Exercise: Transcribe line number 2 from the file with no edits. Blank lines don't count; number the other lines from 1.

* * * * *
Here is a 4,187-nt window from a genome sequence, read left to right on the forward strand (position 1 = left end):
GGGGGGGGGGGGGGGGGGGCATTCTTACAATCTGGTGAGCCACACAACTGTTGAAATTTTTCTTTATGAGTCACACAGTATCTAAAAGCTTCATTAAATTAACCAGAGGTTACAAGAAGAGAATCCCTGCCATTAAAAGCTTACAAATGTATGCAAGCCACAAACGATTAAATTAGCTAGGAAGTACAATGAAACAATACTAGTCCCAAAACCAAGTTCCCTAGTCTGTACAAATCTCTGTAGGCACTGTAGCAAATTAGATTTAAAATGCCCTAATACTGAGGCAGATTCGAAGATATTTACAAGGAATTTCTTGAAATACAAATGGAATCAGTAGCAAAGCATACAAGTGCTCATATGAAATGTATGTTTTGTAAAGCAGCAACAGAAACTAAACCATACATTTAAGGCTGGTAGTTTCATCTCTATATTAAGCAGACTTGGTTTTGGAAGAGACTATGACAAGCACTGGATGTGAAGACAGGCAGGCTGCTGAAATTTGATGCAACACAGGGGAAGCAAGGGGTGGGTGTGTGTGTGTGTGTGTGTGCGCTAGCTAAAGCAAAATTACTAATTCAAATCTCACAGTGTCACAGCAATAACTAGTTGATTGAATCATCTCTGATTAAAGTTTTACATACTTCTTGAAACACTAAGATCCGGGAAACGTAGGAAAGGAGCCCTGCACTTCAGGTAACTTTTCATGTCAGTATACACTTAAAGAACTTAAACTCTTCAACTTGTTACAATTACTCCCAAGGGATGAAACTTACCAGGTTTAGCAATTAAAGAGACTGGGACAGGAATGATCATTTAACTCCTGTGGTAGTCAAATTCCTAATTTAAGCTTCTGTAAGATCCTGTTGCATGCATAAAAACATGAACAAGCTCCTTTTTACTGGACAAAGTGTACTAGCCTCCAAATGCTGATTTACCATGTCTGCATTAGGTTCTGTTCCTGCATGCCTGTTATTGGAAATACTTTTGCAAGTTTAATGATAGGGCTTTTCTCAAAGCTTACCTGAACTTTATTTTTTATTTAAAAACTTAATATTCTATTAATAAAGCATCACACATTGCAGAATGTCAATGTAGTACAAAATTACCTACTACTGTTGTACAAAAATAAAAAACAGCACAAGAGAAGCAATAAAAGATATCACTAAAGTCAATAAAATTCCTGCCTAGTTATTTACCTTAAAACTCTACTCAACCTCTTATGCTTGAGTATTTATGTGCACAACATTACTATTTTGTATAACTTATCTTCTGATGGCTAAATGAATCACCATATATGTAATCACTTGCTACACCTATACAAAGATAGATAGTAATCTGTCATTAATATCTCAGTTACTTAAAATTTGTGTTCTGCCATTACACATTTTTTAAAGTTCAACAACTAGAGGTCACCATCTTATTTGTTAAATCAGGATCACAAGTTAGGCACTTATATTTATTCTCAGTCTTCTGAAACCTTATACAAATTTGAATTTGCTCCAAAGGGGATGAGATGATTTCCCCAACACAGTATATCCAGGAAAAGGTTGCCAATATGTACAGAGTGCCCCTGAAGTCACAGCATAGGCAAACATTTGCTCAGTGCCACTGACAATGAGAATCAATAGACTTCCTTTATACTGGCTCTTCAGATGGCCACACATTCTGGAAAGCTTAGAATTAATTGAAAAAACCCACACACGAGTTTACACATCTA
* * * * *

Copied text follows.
GGGGGGGGGGGGGGGGGGGCATTCTTACAATCTGGTGAGCCACACAACTGTTGAAATTTTTCTTTATGAGTCACACAGTATCTAAAAGCTTCATTAAATTAACCAGAGGTTACAAGAAGAGAATCCCTGCCATTAAAAGCTTACAAATGTATGCAAGCCACAAACGATTAAATTAGCTAGGAAGTACAATGAAACAATACTAGTCCCAAAACCAAGTTCCCTAGTCTGTACAAATCTCTGTAGGCACTGTAGCAAATTAGATTTAAAATGCCCTAATACTGAGGCAGATTCGAAGATATTTACAAGGAATTTCTTGAAATACAAATGGAATCAGTAGCAAAGCATACAAGTGCTCATATGAAATGTATGTTTTGTAAAGCAGCAACAGAAACTAAACCATACATTTAAGGCTGGTAGTTTCATCTCTATATTAAGCAGACTTGGTTTTGGAAGAGACTATGACAAGCACTGGATGTGAAGACAGGCAGGCTGCTGAAATTTGATGCAACACAGGGGAAGCAAGGGGTGGGTGTGTGTGTGTGTGTGTGTGCGCTAGCTAAAGCAAAATTACTAATTCAAATCTCACAGTGTCACAGCAATAACTAGTTGATTGAATCATCTCTGATTAAAGTTTTACATACTTCTTGAAACACTAAGATCCGGGAAACGTAGGAAAGGAGCCCTGCACTTCAGGTAACTTTTCATGTCAGTATACACTTAAAGAACTTAAACTCTTCAACTTGTTACAATTACTCCCAAGGGATGAAACTTACCAGGTTTAGCAATTAAAGAGACTGGGACAGGAATGATCATTTAACTCCTGTGGTAGTCAAATTCCTAATTTAAGCTTCTGTAAGATCCTGTTGCATGCATAAAAACATGAACAAGCTCCTTTTTACTGGACAAAGTGTACTAGCCTCCAAATGCTGATTTACCATGTCTGCATTAGGTTCTGTTCCTGCATGCCTGTTATTGGAAATACTTTTGCAAGTTTAATGATAGGGCTTTTCTCAAAGCTTACCTGAACTTTATTTTTTATTTAAAAACTTAATATTCTATTAATAAAGCATCACACATTGCAGAATGTCAATGTAGTACAAAATTACCTACTACTGTTGTACAAAAATAAAAAACAGCACAAGAGAAGCAATAAAAGATATCACTAAAGTCAATAAAATTCCTGCCTAGTTATTTACCTTAAAACTCTACTCAACCTCTTATGCTTGAGTATTTATGTGCACAACATTACTATTTTGTATAACTTATCTTCTGATGGCTAAATGAATCACCATATATGTAATCACTTGCTACACCTATACAAAGATAGATAGTAATCTGTCATTAATATCTCAGTTACTTAAAATTTGTGTTCTGCCATTACACATTTTTTAAAGTTCAACAACTAGAGGTCACCATCTTATTTGTTAAATCAGGATCACAAGTTAGGCACTTATATTTATTCTCAGTCTTCTGAAACCTTATACAAATTTGAATTTGCTCCAAAGGGGATGAGATGATTTCCCCAACACAGTATATCCAGGAAAAGGTTGCCAATATGTACAGAGTGCCCCTGAAGTCACAGCATAGGCAAACATTTGCTCAGTGCCACTGACAATGAGAATCAATAGACTTCCTTTATACTGGCTCTTCAGATGGCCACACATTCTGGAAAGCTTAGAATTAATTGAAAAAACCCACACACGAGTTTACACATCTA